Some history on my motorcycle. I own a Yamaha V-Star 650 Custom. This motorcycle is the first bike I have owned, and it was definitely not new. I have owned the bike for three years and in February of last year, I had a complete carburetor clean done with a maintenance. I have used the bike daily to travel to and from classes during my time at the University of Tennessee. Recently, since January of 2017, I have lived in Atlanta, Georgia and have not been able to take the bike.
For weeks I have made excuse after excuse about why I should not, or could not, take my motorcycle to work. Some of the reasoning has been questionable and ranged from pure laziness of taking the bike out of the garage to being tired because I failed to have enough sleep. Other reasons were legitimate reasons, such as the continual barrage of thunderstorms and rain we have received in the area over the past few weeks. Each time I would make an excuse, I would regret my decision not to ride later in the day when the sun would be shining, the weather warm, and the traffic agreeable.
On June 9th, a Friday, I decided I have made enough excuses. Checking the weather the night before, there was to be no rain and the day was to be mostly sunny. A few days earlier I had made a stop at a nearby automotive store and purchased some oil and seal cleaner to use for my ride. The morning of the 9th I made my way down the stairs, opened the door to the garage, and rolled the motorcycle out to the driveway. After prepping the bike by adding the seal cleaner and topping off the oil (it has an extremely slow leak in the neutral switch), I let it warm up for a few minutes while I got prepped for the early morning ride.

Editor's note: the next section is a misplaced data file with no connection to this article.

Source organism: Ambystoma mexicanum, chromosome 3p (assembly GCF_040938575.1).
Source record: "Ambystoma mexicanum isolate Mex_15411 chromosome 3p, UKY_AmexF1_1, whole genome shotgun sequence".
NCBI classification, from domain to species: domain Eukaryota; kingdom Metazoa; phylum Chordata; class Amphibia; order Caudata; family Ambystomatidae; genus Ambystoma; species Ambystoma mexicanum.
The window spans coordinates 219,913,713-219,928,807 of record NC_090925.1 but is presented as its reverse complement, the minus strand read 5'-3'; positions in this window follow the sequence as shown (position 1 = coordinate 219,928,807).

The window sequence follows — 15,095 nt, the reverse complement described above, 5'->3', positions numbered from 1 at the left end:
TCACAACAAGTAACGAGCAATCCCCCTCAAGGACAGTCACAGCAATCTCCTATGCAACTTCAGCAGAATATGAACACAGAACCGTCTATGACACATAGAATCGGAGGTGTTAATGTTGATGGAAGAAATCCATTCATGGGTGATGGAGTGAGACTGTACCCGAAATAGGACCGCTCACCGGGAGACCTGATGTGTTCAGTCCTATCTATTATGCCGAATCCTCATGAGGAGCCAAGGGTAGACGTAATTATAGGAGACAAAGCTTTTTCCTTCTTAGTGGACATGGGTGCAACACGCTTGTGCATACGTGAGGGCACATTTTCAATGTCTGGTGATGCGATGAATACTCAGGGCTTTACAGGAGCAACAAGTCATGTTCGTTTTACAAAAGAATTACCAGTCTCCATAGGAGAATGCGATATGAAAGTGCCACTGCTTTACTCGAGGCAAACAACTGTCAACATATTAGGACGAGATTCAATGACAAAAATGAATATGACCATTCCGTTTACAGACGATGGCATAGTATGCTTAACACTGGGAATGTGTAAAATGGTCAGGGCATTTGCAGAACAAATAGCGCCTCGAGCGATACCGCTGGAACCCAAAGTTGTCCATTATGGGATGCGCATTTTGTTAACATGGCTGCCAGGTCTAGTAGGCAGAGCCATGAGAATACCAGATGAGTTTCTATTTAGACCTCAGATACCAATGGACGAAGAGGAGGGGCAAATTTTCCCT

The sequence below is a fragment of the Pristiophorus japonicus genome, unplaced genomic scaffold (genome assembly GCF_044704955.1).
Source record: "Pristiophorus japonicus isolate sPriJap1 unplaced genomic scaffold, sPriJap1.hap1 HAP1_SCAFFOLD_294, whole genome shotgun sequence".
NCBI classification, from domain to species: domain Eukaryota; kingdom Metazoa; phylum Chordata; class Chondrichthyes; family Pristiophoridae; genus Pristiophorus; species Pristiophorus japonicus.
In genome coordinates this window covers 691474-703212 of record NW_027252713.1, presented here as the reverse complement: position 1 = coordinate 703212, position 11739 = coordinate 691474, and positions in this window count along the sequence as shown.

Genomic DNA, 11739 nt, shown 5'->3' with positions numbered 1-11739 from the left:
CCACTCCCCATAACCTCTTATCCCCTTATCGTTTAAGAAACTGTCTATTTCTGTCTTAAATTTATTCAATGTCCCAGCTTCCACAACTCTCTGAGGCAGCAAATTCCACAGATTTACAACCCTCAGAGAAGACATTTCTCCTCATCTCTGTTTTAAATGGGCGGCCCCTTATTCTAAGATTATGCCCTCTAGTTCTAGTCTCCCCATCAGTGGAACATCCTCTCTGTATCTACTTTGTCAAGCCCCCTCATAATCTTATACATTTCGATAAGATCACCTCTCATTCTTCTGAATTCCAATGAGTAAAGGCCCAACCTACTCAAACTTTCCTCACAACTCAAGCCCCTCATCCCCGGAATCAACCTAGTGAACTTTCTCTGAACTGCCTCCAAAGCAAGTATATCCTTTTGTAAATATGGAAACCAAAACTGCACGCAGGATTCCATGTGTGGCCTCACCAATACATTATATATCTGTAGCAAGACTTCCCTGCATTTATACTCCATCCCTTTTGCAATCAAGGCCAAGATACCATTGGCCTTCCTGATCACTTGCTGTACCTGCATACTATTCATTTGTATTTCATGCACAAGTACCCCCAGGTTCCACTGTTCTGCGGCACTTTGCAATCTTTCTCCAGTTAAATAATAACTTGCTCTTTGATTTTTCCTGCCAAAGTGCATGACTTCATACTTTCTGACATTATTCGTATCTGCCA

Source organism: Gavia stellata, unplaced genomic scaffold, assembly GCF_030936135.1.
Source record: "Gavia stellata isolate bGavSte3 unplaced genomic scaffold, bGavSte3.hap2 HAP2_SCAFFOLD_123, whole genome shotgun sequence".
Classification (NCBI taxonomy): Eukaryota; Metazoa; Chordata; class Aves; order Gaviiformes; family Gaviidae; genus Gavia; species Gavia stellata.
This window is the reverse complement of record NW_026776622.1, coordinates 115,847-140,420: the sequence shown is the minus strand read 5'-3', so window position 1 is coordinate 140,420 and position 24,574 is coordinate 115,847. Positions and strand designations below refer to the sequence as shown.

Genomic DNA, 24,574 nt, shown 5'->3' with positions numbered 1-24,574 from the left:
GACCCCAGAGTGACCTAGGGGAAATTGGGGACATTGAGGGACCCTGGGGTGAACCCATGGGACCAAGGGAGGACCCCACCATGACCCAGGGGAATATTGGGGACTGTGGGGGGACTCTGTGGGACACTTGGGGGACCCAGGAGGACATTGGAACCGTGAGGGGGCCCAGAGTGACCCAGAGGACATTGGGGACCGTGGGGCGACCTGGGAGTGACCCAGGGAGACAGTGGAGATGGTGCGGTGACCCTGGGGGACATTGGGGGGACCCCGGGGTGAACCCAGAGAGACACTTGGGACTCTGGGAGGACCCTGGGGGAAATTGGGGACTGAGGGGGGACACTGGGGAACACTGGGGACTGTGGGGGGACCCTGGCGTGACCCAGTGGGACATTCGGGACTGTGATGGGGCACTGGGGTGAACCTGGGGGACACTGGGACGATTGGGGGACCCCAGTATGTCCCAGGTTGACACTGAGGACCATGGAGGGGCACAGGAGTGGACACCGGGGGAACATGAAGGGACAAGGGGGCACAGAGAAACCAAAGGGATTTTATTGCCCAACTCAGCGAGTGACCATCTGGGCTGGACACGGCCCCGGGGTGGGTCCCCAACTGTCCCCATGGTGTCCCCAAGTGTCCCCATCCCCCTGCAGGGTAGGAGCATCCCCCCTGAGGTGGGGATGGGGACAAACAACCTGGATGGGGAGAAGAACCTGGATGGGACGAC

As I traveled down the road, I was elated in making the decision to finally use the motorcycle as a way to commute. All was going well, that was until I stopped at one of the busy intersections just before I-85. As I sat at the light, ready to continue my commute, the bike cut off and failed to restart. I was in the center lane of morning traffic. I had to make my way to the shoulder to plan my next move.
After holding traffic in two lanes, I was able to push the bike up an incline to the small 3-foot wide shoulder and raised lane splitter ( a large curb used to separate the lanes from one another so traffic is not able to cross). With cars whizzing past me at 40 to 55+ MPH, I was stranded. I thought maybe the bike had overheated, so I allowed a few minutes for it to cool, waved at a passing patrol car, and attempted to start the bike. A cloud of smoke poured from the bike and immediately I turned off the bike.
It was about this time the patrol car had circled back around and came to my help. Both officers were extremely helpful and eager to get me out of the road. The best course of action was to turn the disabled bike around and backtrack against traffic to a small gas station nearby. One officer walked in front of me, the other backed down slowly in the patrol car, as I made my way down the ever shrinking shoulder. Once clear I coasted down the road, across traffic, and into the parking lot of the nearby gas station. Sadly, during this rescue, two drivers swerved into one another near the officer and caused a minor wreck. I am grateful for the help and sorry to be the indirect cause of an accident. The two officers spent the next hour dealing with a wreck after coming to my aid.
My wife was already en route from work, she works overnight at a hospital. Together we sat waiting on the tow service for nearly two hours. I watched as a puddle of oil formed underneath my motorcycle and knew it was done.Once the tow service arrived, I helped load the bike on the truck, watched as it dripped more oil, forming another puddle on the truck platform. We followed to the nearest motorcycle repair shop. Surprisingly, Atlanta like most of the places I have lived has a lack of repair shops for motorcycles. We found a small shop, unloaded the motorcycle, and there it sits waiting to for repair. Stupid motorcycle.